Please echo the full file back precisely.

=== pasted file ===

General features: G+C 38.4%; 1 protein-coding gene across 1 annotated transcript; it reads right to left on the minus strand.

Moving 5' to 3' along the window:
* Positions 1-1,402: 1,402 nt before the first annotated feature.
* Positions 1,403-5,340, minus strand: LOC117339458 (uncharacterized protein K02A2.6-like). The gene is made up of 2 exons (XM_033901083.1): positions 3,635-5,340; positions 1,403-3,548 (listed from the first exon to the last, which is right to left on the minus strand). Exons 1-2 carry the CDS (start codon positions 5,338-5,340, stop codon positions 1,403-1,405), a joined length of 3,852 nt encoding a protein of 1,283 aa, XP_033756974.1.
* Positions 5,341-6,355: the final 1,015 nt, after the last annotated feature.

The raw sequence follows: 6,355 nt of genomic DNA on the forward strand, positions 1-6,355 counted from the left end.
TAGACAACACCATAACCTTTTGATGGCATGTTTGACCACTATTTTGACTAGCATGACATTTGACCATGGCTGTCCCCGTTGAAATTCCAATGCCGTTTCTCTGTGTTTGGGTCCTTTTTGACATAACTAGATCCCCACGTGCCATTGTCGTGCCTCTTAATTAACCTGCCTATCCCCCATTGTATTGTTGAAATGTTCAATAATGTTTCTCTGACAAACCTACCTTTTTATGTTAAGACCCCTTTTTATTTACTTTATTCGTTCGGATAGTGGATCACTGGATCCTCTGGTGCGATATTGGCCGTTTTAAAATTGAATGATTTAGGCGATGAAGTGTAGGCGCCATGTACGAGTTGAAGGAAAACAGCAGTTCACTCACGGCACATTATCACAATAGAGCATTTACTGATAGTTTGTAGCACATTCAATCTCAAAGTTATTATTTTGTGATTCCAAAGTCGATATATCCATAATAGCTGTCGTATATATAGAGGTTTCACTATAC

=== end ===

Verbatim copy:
General features: G+C 38.4%; 1 protein-coding gene across 1 annotated transcript; it reads right to left on the minus strand.

Moving 5' to 3' along the window:
* Positions 1-1,402: 1,402 nt before the first annotated feature.
* Positions 1,403-5,340, minus strand: LOC117339458 (uncharacterized protein K02A2.6-like). The gene is made up of 2 exons (XM_033901083.1): positions 3,635-5,340; positions 1,403-3,548 (listed from the first exon to the last, which is right to left on the minus strand). Exons 1-2 carry the CDS (start codon positions 5,338-5,340, stop codon positions 1,403-1,405), a joined length of 3,852 nt encoding a protein of 1,283 aa, XP_033756974.1.
* Positions 5,341-6,355: the final 1,015 nt, after the last annotated feature.

The raw sequence follows: 6,355 nt of genomic DNA on the forward strand, positions 1-6,355 counted from the left end.
TAGACAACACCATAACCTTTTGATGGCATGTTTGACCACTATTTTGACTAGCATGACATTTGACCATGGCTGTCCCCGTTGAAATTCCAATGCCGTTTCTCTGTGTTTGGGTCCTTTTTGACATAACTAGATCCCCACGTGCCATTGTCGTGCCTCTTAATTAACCTGCCTATCCCCCATTGTATTGTTGAAATGTTCAATAATGTTTCTCTGACAAACCTACCTTTTTATGTTAAGACCCCTTTTTATTTACTTTATTCGTTCGGATAGTGGATCACTGGATCCTCTGGTGCGATATTGGCCGTTTTAAAATTGAATGATTTAGGCGATGAAGTGTAGGCGCCATGTACGAGTTGAAGGAAAACAGCAGTTCACTCACGGCACATTATCACAATAGAGCATTTACTGATAGTTTGTAGCACATTCAATCTCAAAGTTATTATTTTGTGATTCCAAAGTCGATATATCCATAATAGCTGTCGTATATATAGAGGTTTCACTATAC